Friday: Where did the stars go?

Quarantined with your kids?
Here’s the final lockdown lesson that also sneaks in some valuable life truths.

Phew. That’s five “lessons with layers.” Hopefully, these five brain-engagers met a need this past week. And perhaps they will remain useful for many weeks to come, even after the lockdown is over. Rather than save these last five emails, the best option is probably to go to my blogsite and make it a favorite, allowing you to browse past and future entries any time.

Moving forward, I will resume my regular blogging/emailing just three or four times per month. No pressure. You can opt out at anytime.

 

Friday March 26, 2020
What if your kid asked you, “At night when there are no stars, where do they go?”

As a brilliant, educated, and thoughtful adult you could instantly respond, “They are hidden by clouds.”

The question is answered. The kids is satisfied. And you can get back to whatever screen you were engaged with.  But Mom and Dad, there may be a better option. How about stirring their little minds by answering their question with a question:
“Where do you think they are?”  

If they hesitate, prompt them with additional questions.  
“Are the stars still there?” 
“How can something be there, and you not see it?” 
“Are your eyes open?”  
“Is there something in the way?”  
“What are stars anyway?”  
“What if a star was a lot closer? What would it look like?”  
“Could the sun be a star?”  

You see where this is going, right? Then, of course, you can always insert a silly question. 
“What if all the stars just decided to play hide and seek?”  
“What if it’s God’s birthday and he blew out all the stars because he thought they were candles?” 

As they get older, your questions can help your children dig deeper intellectually and soar higher spiritually.  
“Where do the stars go during the day?” 
“What’s more important the moon or the stars?”  
“If you were lost, could you use the stars to help you get home?”  
“How did the stars get there in the first place?”  

In the give and take of Q&A, you will discover all kinds of teachable moments. You should even feel free to throw in a little biblical lesson once in a while.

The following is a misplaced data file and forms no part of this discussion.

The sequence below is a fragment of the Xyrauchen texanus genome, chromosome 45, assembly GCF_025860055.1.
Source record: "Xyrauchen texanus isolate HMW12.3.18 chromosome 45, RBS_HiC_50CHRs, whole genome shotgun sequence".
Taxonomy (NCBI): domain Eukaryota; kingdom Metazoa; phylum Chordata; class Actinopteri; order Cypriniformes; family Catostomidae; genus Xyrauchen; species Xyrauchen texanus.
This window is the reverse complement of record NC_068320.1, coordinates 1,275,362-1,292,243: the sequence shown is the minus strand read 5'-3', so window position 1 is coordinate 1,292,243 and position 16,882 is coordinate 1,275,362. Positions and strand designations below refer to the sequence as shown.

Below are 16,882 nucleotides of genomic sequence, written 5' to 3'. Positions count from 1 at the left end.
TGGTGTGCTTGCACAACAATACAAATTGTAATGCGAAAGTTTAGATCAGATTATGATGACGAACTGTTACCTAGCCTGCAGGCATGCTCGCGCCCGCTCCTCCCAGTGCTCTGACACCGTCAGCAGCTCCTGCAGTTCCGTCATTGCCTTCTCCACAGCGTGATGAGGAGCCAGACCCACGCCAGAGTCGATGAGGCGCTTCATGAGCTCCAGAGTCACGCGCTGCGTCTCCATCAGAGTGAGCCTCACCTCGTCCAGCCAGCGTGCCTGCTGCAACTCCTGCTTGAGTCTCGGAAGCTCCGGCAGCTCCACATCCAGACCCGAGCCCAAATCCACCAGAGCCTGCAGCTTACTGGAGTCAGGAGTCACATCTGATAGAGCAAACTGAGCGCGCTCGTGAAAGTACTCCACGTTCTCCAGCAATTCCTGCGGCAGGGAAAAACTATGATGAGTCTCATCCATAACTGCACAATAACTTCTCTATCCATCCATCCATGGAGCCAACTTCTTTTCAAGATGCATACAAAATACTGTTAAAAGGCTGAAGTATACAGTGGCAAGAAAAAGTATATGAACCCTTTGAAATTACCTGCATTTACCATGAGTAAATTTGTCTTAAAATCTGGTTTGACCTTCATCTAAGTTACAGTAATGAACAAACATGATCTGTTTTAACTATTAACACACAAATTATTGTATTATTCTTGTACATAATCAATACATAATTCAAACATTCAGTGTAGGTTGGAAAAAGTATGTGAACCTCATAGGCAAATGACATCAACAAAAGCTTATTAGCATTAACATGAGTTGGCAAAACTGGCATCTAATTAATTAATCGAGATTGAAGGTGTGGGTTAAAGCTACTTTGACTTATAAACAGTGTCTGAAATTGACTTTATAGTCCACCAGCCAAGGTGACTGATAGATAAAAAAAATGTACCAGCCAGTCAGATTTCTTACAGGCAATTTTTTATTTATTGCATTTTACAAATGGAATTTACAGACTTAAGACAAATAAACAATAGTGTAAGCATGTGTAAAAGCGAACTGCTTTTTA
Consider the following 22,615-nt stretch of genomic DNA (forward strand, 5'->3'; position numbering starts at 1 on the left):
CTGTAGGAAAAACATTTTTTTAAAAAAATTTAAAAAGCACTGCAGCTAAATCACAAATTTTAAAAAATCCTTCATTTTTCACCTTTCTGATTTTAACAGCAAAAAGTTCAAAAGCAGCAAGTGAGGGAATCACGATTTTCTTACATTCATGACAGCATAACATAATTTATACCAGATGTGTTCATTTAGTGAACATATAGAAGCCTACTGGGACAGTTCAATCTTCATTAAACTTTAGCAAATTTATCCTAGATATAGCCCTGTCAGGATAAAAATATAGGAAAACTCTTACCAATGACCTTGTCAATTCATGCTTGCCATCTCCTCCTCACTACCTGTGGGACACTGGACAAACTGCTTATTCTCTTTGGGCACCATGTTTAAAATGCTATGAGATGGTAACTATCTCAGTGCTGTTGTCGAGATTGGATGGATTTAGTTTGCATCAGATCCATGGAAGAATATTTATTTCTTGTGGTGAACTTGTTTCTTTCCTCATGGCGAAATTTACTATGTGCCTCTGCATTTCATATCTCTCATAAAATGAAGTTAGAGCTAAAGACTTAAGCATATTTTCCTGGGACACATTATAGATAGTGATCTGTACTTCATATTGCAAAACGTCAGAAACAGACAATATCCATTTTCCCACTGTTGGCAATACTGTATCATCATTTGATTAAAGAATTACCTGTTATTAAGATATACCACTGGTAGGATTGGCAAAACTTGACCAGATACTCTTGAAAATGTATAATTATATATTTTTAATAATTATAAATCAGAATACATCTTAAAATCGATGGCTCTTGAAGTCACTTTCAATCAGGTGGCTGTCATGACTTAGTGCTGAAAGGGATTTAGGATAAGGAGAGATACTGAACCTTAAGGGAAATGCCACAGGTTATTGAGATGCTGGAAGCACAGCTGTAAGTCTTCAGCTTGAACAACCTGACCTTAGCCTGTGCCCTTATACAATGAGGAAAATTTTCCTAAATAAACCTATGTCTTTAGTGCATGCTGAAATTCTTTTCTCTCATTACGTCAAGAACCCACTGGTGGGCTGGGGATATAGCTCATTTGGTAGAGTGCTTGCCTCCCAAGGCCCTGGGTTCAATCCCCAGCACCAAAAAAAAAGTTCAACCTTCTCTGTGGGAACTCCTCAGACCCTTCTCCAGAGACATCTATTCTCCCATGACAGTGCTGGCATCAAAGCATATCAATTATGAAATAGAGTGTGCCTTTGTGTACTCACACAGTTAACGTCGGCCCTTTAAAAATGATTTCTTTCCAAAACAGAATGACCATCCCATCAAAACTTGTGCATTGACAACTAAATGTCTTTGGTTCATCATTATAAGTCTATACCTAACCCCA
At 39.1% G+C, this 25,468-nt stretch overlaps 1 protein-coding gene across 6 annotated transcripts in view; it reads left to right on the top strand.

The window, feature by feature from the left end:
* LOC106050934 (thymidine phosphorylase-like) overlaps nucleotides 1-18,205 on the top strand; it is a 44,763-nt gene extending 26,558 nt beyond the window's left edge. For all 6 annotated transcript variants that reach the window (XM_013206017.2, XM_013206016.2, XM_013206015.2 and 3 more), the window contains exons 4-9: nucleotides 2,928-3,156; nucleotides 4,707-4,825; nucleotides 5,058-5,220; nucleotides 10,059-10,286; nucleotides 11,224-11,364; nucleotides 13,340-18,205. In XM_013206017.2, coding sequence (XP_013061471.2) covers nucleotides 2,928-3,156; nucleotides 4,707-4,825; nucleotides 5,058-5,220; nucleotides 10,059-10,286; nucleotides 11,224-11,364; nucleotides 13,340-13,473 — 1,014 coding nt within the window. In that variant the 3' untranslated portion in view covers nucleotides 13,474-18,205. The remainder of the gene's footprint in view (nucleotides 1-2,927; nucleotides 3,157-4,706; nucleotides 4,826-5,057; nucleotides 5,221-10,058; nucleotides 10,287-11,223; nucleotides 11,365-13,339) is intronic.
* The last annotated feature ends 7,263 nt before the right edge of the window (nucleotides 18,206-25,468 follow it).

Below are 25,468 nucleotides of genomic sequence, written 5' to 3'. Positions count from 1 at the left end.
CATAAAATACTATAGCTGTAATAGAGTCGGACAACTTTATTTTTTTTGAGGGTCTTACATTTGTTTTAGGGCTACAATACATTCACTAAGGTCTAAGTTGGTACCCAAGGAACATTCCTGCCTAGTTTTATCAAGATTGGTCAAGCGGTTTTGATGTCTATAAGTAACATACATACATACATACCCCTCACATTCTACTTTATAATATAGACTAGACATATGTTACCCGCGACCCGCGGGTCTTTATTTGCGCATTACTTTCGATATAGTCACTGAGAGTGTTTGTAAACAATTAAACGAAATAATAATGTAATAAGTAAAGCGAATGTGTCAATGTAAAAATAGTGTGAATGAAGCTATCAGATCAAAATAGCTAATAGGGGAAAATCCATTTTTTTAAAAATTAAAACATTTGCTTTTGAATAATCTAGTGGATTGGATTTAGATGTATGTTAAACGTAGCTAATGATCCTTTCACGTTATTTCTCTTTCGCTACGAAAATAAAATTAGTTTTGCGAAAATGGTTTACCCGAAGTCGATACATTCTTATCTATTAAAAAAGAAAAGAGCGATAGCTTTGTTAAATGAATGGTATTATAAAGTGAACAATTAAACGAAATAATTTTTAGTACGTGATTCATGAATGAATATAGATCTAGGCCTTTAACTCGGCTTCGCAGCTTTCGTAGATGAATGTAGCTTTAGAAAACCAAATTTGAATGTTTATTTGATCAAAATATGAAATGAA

“You know in the Bible it says that if you lead others to know about God, you will shine like the stars forever.” (Daniel 12:3)
“In Revelation, Jesus is called ‘bright morning star,’ what do you think that means?”

Which brings us full circle to the inspiration for this brilliant method of teaching your kids to think for themselves. Quite often, Jesus answered a question with a question.

In Matthew, chapter 22, the Pharisees asked Jesus, “Is it right to pay taxes to Caesar or not?” Jesus held up a denarius and replied, “Whose likeness and title is on this coin?”  

In Luke 10, an expert in the laws asks, “Teacher, what should I do to inherit eternal life?” Jesus replied, “What does the law of Moses say? How do you read it?”

In Mark 8, His disciples replied, “How are we supposed to find enough food to feed them out here in the wilderness?” Jesus asked, “How much bread do you have?”

So next time your kid comes to you with a question, ask yourself:
“What would Jesus ask?”

Almost always, the best parenting strategy is to extend their question into a longer, engaging, mind-expanding dialogue.  When they’re older, you may not be around to respond to their questions with questions. But by that time, you will have taught them to silently ask themselves enough questions so that every problem they face is considered thoughtfully and thoroughly.

For now, they still need you to keep asking questions.

Be well,

/jay

 

What’s up with Jay? I’m hoping that, if you can spare six or eight minutes, you visit my newly reformatted website. Especially checking out The Jesus Dare, What If God Wrote Your Bucket List?, and the ebook Point/Line/Plane/Eternity. Maybe even pre-ordering The Prayer of Agur.

illustration by Geneva’s own Rex Bohn

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